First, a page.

Adapted from Anthony Moh:
In competitive programming, you just have to choose the first algorithm that comes to mind that you think will work and then code it. The aim while coding is to just get it down and make minimal mistakes. You do not have to worry about maintenance documenting etc. No need to to think much about how to name the variables, split the code into functions and so on. Also, competitive coding is short. You will not have to spend more than a few days on it. And most of your time is spent coding.
While competitive programming gives you important knowledge of algorithms and how to implement them, you will find that in most jobs, coders just use libraries of algorithms. So, the most useful part of competitive coding is learning which algorithm to use for the problem at hand. At office, you will spend only a small amount of your time writing code. Most of your time is spent in deciding what to code, testing, documenting and …
You are in the jungle. You have a pocket-knife. Someone asks you to kill a mountain lion. Anyone but a programmer would be asking “WTF is a MOUNTAIN lion doing in a JUNGLE?!”, but that’s not what you have been trained to do as a programmer. You are here to solve problems, not to question them.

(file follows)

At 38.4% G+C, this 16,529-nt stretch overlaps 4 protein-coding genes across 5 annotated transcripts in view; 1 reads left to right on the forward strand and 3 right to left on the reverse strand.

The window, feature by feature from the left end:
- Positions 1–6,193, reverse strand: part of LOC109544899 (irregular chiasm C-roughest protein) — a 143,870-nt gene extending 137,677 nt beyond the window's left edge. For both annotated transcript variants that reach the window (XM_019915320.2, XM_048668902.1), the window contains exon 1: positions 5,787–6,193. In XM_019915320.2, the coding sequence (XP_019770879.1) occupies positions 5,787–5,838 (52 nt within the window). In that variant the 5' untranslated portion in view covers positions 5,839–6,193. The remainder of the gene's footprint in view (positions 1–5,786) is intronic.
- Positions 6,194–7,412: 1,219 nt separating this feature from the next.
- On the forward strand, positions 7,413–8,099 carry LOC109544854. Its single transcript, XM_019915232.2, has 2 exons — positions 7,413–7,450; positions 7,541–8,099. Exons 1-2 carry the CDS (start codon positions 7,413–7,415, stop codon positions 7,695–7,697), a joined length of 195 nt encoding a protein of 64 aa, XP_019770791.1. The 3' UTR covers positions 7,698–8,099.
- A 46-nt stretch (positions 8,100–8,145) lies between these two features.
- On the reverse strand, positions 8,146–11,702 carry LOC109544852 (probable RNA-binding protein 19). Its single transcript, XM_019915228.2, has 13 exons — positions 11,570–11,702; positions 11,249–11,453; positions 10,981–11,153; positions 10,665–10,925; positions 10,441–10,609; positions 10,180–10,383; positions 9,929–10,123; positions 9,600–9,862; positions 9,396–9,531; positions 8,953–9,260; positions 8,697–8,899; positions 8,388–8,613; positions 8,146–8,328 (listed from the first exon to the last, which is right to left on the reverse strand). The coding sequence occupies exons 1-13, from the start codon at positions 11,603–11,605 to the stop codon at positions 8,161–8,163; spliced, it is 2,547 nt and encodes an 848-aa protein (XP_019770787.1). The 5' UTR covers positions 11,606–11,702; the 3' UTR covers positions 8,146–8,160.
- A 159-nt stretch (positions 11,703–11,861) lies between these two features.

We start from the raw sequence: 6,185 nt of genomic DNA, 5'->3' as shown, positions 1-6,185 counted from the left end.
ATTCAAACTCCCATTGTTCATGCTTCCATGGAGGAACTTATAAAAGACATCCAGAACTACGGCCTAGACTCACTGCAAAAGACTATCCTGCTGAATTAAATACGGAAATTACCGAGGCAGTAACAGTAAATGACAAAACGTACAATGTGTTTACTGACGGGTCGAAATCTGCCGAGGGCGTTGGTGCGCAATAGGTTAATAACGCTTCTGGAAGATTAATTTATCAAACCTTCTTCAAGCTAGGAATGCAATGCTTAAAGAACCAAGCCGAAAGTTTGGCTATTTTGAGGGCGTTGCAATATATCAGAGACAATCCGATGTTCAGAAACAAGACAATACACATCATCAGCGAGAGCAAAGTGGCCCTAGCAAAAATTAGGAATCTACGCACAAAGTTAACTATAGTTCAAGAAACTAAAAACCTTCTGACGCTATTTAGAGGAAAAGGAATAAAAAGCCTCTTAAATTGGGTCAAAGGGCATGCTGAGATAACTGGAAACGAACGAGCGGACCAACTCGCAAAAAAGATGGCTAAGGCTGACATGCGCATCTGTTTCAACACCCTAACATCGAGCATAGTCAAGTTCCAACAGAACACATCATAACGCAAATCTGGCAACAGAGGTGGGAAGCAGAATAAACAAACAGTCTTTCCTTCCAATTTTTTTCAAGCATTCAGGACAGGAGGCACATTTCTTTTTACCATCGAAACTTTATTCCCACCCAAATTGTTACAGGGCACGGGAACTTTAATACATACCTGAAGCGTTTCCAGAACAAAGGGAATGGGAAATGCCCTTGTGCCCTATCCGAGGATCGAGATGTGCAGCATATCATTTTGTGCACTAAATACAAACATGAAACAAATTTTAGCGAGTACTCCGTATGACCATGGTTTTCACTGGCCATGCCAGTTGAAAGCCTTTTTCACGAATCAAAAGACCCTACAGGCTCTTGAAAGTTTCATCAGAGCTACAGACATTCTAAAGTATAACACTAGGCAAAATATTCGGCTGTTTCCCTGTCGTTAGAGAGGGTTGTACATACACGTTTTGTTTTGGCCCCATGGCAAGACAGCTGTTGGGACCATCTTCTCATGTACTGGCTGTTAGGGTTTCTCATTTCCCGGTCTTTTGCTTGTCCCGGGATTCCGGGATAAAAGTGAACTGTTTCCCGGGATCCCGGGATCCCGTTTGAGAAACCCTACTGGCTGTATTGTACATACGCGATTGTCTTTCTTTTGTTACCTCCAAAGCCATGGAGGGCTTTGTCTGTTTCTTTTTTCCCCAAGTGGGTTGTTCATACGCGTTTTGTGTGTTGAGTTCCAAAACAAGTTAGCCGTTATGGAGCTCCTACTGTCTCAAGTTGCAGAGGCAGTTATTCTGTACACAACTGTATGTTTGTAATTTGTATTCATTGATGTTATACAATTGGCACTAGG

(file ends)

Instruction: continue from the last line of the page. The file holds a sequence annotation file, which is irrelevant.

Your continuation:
Years of training has taught you well. You use your knife to sharpen a stick. You cut vines to lash sharp stones on one end. Maybe you’re from a top university, and you’ve learned to extract essential ingredients from plant and insect life around you to fashion a poison to tip your weapon with.
Convinced that you have an effective and efficient way to kill the lion, you set forth to accomplish your task. Maybe your stick is too short, or your poisons don’t work. It’s okay – you live to refine your method and try again another day.
Then someone figures out a way to fashion a low-grade explosive from harvesting chemicals in the jungle. Your method of fashioning a spear to kill the lion is now far from the best way to accomplish your task. Nevertheless, it’s still a simple way, and will continue to be taught in schools. Every lion-killer will be taught how to build his tools from scratch.
That’s “real-life” programming.
In competitive programming, you start out with the same resources (a pocket-knife), except you have 2 minutes to kill the lion.
As a beginner, you will stare at the lion and do nothing.
Soon, you learn that if you kill a squirrel, sometimes the judge thinks it’s a lion and you’re good to go.
A more experienced programmer just keeps stabbing the lion and hopes that the lion dies in time. Soon, you learn that there are certain spots on a lion that are damage immune. You learn to not even bother stabbing those spots. Sometimes, the lion doesn’t expose those spots, so you get really good at killing squirrels.
And then, to be a great competitive programmer, you need to be able to do two things.
First, you must learn how to find the lion’s critical point and kill it in one swift stroke.
Second, you must learn how to be so handy with your knife that you can fashion a sharp stick in 1 minute, and spend the next minute stabbing the lion to death.
But never ever will you be able to have enough time to fashion an explosive to take the lion out.